Quoting industrial tycoon Andrew Carnegie, Christian justifies his proclivities like an acolyte of Randian Superman ideology: “A man who acquires the ability to take possession of his own mind may take possession of anything else to which he is justly entitled.” (Rand’s worship of the Superman obliged to nothing but his intellect is well-known and imbued with dark passions; she once expressed her admiration for a child murderer’s credo, “What is good for me is right,” as “the best and strongest expression of a real man’s psychology I have heard” in a 1928 diary.)

She goes on to state that “The market has become a monster, demanding that we fit its constraints. As long as we ignore this, the strength of the U.S. economy will continue to erode.” Here too Parramore stumbles as she seeks to draw capitalism and Fifty Shades together:

For now, many working people have unconsciously accepted the conditions that exist as somehow natural, unaware of how the machine is constructed and manipulated to favor elites. Fear and frustration can even make us crave authority. We collaborate in our own oppression.

“Just ask Anastasia Steele, whose slave contract spells out her duties with business-like efficiency” writes Parramore.

Yes! She consents. The hypnotic consumption Christian offers in a world replete with fancy dinners and helicopter rides – goodies that will be revoked if she fails to obey — overturns her natural desire for free will. Once Anastasia has signed on the dotted line, her master rewards her with a telling gift that is often the first “present” an office employee receives: “I need to be able to contact you at all times…I figured you needed a BlackBerry.”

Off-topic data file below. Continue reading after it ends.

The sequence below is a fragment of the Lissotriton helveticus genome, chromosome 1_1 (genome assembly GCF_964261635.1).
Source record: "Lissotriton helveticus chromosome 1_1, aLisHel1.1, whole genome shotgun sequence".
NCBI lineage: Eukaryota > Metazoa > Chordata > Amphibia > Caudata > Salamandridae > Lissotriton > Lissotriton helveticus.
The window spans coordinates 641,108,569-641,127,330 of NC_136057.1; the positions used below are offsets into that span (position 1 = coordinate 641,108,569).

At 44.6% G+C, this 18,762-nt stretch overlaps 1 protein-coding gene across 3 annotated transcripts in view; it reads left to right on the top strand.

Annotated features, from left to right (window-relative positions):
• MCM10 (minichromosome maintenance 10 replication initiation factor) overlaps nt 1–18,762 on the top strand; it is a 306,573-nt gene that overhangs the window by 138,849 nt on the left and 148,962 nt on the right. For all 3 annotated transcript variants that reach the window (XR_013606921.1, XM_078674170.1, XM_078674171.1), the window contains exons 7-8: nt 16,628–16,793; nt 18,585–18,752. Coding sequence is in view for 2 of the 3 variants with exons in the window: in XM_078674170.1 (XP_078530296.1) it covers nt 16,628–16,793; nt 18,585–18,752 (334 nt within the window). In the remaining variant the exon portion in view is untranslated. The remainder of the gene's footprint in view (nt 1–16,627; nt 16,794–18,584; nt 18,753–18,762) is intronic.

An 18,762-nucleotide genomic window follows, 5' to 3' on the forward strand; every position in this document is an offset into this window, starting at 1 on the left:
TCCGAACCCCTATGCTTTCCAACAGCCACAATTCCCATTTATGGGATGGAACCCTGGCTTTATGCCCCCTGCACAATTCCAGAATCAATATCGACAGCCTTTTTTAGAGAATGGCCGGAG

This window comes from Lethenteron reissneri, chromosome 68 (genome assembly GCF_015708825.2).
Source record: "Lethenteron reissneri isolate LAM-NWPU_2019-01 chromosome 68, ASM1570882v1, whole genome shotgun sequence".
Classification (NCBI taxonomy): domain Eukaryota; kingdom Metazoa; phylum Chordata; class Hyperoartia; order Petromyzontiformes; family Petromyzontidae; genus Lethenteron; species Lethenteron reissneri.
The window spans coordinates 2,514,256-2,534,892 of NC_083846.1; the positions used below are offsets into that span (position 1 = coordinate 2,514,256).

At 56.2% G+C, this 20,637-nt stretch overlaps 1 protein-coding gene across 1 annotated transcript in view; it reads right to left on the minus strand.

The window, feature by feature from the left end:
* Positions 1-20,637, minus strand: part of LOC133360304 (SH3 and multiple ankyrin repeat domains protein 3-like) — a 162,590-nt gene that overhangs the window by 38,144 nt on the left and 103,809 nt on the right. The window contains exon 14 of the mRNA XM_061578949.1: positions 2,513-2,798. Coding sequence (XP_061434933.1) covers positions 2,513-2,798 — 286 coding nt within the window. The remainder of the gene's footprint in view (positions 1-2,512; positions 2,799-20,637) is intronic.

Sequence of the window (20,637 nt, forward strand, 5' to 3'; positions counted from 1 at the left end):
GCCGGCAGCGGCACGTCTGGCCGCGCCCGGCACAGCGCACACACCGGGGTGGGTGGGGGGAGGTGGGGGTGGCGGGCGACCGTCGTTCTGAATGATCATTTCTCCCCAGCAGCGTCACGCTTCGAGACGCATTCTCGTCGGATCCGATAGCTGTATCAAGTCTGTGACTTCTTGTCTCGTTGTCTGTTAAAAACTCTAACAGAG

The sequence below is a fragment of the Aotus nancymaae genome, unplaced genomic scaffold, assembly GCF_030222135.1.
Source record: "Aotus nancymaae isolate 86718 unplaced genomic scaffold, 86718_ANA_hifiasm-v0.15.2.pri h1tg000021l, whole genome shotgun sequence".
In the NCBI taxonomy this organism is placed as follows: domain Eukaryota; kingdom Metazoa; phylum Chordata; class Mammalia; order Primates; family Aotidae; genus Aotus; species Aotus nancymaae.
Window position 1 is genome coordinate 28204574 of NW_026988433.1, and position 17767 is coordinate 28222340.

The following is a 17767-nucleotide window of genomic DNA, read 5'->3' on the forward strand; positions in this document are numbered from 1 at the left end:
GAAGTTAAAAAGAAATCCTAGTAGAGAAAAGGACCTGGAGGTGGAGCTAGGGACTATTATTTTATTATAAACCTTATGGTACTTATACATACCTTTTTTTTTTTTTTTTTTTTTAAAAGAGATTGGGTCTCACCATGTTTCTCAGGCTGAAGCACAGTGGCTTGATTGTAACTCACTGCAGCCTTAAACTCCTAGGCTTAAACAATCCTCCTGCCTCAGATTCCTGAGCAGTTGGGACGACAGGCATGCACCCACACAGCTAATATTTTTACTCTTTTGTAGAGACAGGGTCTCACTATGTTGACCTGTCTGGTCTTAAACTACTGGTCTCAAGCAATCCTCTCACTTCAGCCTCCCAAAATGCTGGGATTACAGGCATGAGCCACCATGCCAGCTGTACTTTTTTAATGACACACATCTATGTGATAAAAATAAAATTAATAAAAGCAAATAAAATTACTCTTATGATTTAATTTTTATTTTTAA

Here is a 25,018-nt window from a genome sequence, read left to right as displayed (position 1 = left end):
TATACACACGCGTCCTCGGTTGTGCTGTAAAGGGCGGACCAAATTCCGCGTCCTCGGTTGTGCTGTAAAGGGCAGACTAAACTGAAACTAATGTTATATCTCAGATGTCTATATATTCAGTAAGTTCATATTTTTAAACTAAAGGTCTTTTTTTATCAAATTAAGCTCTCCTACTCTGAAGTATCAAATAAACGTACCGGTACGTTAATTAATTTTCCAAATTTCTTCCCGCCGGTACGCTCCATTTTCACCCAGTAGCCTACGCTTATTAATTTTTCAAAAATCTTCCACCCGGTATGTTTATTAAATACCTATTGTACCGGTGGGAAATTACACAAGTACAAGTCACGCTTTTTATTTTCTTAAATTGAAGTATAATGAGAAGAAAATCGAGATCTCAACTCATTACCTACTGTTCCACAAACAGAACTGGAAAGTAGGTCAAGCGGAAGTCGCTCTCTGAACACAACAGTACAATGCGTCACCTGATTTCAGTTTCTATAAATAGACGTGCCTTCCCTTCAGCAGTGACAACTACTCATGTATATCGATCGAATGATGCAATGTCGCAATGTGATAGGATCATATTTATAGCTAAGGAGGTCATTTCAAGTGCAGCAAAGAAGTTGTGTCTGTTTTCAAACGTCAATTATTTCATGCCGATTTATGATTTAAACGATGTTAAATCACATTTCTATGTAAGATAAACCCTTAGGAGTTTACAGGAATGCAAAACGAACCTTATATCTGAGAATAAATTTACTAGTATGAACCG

Her first note to him on her new gadget asks a question: “Why do you do this?”

“I do this,” Christian answers, “because I can.”

Until we can link ourselves together to change this oppressive system, the Christian Greys will remain fully in control.

Again, not so fast: while a Blackberry may be the first gift an office employee receives it is not the first gift Asastasia receives – and the Blackberry is not a gift at all but an “indefinite” loan by Anastasia’s insistence. Capitalism, by contrast, doesn’t offer us indefinite loans. Indeed, it doesn’t offer us anything.

Indeed, the reason Anastasia made it a point to say that it was on indefinite loan was because she kept accusing him of rampant consumerism that was left unchecked. His saying “because I can” is hardly as straightforward a proposition as Perramore implies.

So let’s look at some of the problems with Parramore’s carefully constructed scenario:

  • Anastasia doesn’t consent to the things the article makes out she does;
  • she NEVER actually signs the contract… THAT is the point of the contention in the whole series;
  • They GET MARRIED because of LOVE;
  • She RESISTS the “Gifts” because it is rampant consumerism gone wild without constraint and she rejects this as healthy or good for any person to do so. She even goes so far as to threaten to quit her job and find another when she finds out that Christian Grey has purchased the very company that has offered her an internship because of his need to know she is “safe”.